Super is an effective way to help Australians reach their retirement goals, although most are still unaware of how to maximise their contributions to ensure a comfortable retirement. Here are the things Australians in their last decade of working life should do, according to Mike Sikar of Delta Financial Group.
Utilising unused caps
Australians can now contribute any unused cap amounts from 2018 to the current financial year if an individual did not use the full $27,500 concessional contributions cap the previous year. This gives contributors bigger tax savings; the only requirement is that the individual's total super balance must have been less than $500,000 as of June 30, 2022. Utilising unused cap amounts can benefit individuals who need to make a large one-off contribution to reduce capital gains tax that may arise from the sale of an investment property.
Increasing annual contribution up to $330,000
Contributors need to understand the "bring-forward rule," which allows them to make extra non-concessional contributions without paying extra tax. If the rule has not been utilised in the past two fiscal years for those under the age of 75 as of July 1, 2022, they may be eligible to contribute up to $330,000 as long as their total super balance (TSB) was less than $1.48 million as of June 30, 2022. If their TSB was between $1.48 million and $1.59 million, they could contribute up to $220,000. It is important to review the contribution history from July 1, 2020, to make sure that any excess concessional contributions that have not been withdrawn do not count as non-concessional contributions and unintentionally trigger the bring-forward rule.
Profit of downsizing
Some may be eligible to make a downsizer contribution of up to $300,000 if they sell a home that they or their spouse owned for at least ten years and contribute the proceeds within 90 days of settlement. The minimum age to make a downsizer contribution has been lowered from 60 to 55. A downsizer contribution allows them to boost their super even if they are otherwise ineligible to contribute due to age or TSB. This means that individuals can still contribute even if they are aged 75 or more or have $1.7 million or more in super.
Utilising the work-test exemption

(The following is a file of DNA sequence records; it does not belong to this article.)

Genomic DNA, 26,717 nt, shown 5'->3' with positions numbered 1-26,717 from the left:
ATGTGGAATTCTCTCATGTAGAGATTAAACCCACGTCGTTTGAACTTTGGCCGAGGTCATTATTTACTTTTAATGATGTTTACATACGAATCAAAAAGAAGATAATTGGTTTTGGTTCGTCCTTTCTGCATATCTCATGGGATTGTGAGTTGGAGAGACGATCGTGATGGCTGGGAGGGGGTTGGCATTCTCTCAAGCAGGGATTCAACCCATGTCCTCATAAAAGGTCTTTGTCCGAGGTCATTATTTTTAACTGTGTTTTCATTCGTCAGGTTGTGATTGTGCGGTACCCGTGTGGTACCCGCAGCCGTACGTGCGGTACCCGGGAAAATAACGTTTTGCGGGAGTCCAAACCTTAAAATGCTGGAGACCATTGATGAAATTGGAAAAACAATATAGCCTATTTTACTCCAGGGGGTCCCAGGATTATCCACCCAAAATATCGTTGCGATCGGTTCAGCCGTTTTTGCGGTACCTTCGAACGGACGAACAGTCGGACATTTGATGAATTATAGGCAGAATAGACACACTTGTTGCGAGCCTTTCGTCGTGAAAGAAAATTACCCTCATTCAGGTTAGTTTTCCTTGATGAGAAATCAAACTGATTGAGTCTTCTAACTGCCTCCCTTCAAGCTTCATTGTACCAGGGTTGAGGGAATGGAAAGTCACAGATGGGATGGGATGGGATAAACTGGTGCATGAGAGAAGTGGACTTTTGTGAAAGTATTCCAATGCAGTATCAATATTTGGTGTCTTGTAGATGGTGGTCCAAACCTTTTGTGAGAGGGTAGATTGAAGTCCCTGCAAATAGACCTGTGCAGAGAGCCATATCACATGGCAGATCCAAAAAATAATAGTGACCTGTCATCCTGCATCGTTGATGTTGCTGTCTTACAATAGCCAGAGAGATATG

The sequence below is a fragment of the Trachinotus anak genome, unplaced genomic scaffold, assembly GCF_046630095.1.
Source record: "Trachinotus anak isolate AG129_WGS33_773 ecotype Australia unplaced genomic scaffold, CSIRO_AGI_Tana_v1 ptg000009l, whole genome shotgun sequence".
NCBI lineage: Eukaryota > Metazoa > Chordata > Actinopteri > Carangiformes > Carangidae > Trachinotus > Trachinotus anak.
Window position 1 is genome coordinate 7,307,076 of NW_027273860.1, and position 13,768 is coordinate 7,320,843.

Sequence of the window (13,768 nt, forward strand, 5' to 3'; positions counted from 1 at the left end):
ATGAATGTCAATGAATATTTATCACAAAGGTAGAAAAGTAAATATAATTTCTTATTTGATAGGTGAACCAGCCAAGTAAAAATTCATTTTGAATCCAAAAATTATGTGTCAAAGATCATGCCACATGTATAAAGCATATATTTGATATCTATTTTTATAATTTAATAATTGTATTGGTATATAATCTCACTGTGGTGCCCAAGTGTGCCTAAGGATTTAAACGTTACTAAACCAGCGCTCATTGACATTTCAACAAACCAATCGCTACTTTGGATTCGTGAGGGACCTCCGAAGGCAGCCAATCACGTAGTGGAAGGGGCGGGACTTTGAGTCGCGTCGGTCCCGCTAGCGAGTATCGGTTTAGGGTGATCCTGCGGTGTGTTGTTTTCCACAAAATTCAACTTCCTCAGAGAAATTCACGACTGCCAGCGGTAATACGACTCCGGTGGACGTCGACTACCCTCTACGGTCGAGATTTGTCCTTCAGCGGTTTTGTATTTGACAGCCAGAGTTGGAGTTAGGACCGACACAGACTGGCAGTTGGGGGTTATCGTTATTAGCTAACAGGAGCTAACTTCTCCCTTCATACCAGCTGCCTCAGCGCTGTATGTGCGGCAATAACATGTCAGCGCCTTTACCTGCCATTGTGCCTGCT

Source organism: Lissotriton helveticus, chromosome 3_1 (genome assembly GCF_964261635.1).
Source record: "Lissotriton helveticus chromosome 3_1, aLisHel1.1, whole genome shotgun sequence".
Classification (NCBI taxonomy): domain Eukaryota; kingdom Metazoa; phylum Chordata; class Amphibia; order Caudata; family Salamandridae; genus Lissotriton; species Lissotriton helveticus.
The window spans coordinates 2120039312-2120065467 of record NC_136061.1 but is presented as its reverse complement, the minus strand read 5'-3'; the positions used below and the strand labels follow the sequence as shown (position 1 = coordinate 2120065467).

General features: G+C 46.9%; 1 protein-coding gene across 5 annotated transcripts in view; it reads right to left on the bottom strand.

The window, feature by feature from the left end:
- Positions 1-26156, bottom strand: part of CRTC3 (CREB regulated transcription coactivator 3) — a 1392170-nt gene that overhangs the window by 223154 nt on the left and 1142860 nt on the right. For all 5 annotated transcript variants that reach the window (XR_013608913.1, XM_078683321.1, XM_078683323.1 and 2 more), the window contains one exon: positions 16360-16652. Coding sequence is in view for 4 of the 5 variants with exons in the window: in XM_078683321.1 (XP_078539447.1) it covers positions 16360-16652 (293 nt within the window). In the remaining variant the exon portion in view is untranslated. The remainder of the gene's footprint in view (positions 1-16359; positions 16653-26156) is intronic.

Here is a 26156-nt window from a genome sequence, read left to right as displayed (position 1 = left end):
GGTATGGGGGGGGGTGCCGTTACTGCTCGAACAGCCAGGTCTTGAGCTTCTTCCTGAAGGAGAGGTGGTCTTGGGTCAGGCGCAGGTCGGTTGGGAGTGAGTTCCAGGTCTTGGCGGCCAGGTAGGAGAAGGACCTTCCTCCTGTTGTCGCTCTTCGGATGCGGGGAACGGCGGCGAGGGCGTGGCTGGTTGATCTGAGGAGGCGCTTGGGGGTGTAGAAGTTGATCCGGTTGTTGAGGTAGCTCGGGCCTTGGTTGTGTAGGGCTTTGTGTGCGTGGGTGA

Non-concessional and salary-sacrifice contributions no longer require a work test. However, personal contributions for which a tax deduction is claimed must still meet the work test requirement of 40 hours of gainful employment within 30 days.
Superannuation is incredibly important for ensuring financial security in retirement, yet it is often underutilised. This is likely due to various factors, including a lack of education and awareness, personal circumstances, and the complexity associated with superannuation and retirement planning. It is crucial to ensure that individuals understand the benefits of superannuation and are provided with the information and support they need to make the most of their retirement savings. With the proper guidance, superannuation can be an invaluable tool for achieving a secure retirement.
Delta Financial Group helps Australians prepare for retirement through financial planning that maximises superannuation and other investment vehicles.
About Mike Sikar
Mike Sikar is the Founder and Principal Financial Adviser of Delta Financial Group, a rapidly-growing and innovative financial advisory firm that empowers Australians to make smart choices with their money. Sikar has over 25 years of wealth management experience in stockbroking and financial planning, founding Delta Financial Group in 2011.
His primary focus is investment advising and share-market education on an extensive range of investments both domestically and internationally. Sikar has a unique and broad skill set where he delivers informed, strategic, and holistic financial advice aligned with personal and financial goals.
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